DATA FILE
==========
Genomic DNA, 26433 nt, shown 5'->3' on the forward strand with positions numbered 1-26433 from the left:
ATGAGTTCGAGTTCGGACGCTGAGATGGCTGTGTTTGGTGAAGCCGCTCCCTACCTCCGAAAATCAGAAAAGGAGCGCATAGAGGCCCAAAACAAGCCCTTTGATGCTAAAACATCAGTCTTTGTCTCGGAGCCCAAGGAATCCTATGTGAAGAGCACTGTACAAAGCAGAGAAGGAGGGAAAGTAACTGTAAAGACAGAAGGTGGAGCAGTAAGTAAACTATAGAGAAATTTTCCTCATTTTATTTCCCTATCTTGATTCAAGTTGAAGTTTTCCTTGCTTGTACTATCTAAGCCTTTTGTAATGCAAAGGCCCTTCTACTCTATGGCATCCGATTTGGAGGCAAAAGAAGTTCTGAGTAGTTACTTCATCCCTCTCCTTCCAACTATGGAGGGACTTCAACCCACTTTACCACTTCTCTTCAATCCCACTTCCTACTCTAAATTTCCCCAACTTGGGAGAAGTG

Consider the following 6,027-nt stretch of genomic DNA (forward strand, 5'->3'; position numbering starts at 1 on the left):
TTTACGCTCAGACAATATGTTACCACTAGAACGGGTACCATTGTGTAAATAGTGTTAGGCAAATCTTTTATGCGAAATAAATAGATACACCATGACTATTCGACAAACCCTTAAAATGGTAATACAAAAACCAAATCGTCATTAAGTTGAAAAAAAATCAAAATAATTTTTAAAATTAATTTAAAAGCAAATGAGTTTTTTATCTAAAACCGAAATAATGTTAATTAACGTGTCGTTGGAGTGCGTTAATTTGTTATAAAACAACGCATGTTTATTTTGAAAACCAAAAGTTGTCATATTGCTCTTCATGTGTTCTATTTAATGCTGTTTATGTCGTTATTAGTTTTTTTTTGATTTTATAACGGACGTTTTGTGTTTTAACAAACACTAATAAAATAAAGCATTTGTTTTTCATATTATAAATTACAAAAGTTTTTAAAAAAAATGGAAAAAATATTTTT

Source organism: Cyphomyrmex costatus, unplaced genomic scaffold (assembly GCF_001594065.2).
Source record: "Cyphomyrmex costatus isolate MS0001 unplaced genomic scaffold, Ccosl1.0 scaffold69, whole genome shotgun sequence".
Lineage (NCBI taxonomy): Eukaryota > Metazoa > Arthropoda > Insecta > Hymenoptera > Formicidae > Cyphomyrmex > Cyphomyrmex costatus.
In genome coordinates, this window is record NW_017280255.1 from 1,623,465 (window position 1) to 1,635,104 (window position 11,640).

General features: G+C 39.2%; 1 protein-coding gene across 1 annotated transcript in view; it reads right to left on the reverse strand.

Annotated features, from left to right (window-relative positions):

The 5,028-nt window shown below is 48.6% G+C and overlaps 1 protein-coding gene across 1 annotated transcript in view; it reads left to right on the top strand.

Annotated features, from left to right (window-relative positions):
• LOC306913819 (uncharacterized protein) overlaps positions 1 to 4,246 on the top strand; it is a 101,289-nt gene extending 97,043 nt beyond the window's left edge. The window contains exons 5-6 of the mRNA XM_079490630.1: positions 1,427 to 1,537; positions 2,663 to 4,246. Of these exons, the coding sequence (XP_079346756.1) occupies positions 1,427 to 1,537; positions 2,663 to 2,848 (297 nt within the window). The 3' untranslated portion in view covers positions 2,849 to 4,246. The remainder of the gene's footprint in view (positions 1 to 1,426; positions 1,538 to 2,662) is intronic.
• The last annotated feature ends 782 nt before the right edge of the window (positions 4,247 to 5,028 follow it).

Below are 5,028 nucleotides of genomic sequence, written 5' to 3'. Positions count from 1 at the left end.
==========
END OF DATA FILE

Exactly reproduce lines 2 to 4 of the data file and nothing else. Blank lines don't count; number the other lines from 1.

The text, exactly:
ATGAGTTCGAGTTCGGACGCTGAGATGGCTGTGTTTGGTGAAGCCGCTCCCTACCTCCGAAAATCAGAAAAGGAGCGCATAGAGGCCCAAAACAAGCCCTTTGATGCTAAAACATCAGTCTTTGTCTCGGAGCCCAAGGAATCCTATGTGAAGAGCACTGTACAAAGCAGAGAAGGAGGGAAAGTAACTGTAAAGACAGAAGGTGGAGCAGTAAGTAAACTATAGAGAAATTTTCCTCATTTTATTTCCCTATCTTGATTCAAGTTGAAGTTTTCCTTGCTTGTACTATCTAAGCCTTTTGTAATGCAAAGGCCCTTCTACTCTATGGCATCCGATTTGGAGGCAAAAGAAGTTCTGAGTAGTTACTTCATCCCTCTCCTTCCAACTATGGAGGGACTTCAACCCACTTTACCACTTCTCTTCAATCCCACTTCCTACTCTAAATTTCCCCAACTTGGGAGAAGTG

Consider the following 6,027-nt stretch of genomic DNA (forward strand, 5'->3'; position numbering starts at 1 on the left):
TTTACGCTCAGACAATATGTTACCACTAGAACGGGTACCATTGTGTAAATAGTGTTAGGCAAATCTTTTATGCGAAATAAATAGATACACCATGACTATTCGACAAACCCTTAAAATGGTAATACAAAAACCAAATCGTCATTAAGTTGAAAAAAAATCAAAATAATTTTTAAAATTAATTTAAAAGCAAATGAGTTTTTTATCTAAAACCGAAATAATGTTAATTAACGTGTCGTTGGAGTGCGTTAATTTGTTATAAAACAACGCATGTTTATTTTGAAAACCAAAAGTTGTCATATTGCTCTTCATGTGTTCTATTTAATGCTGTTTATGTCGTTATTAGTTTTTTTTTGATTTTATAACGGACGTTTTGTGTTTTAACAAACACTAATAAAATAAAGCATTTGTTTTTCATATTATAAATTACAAAAGTTTTTAAAAAAAATGGAAAAAATATTTTT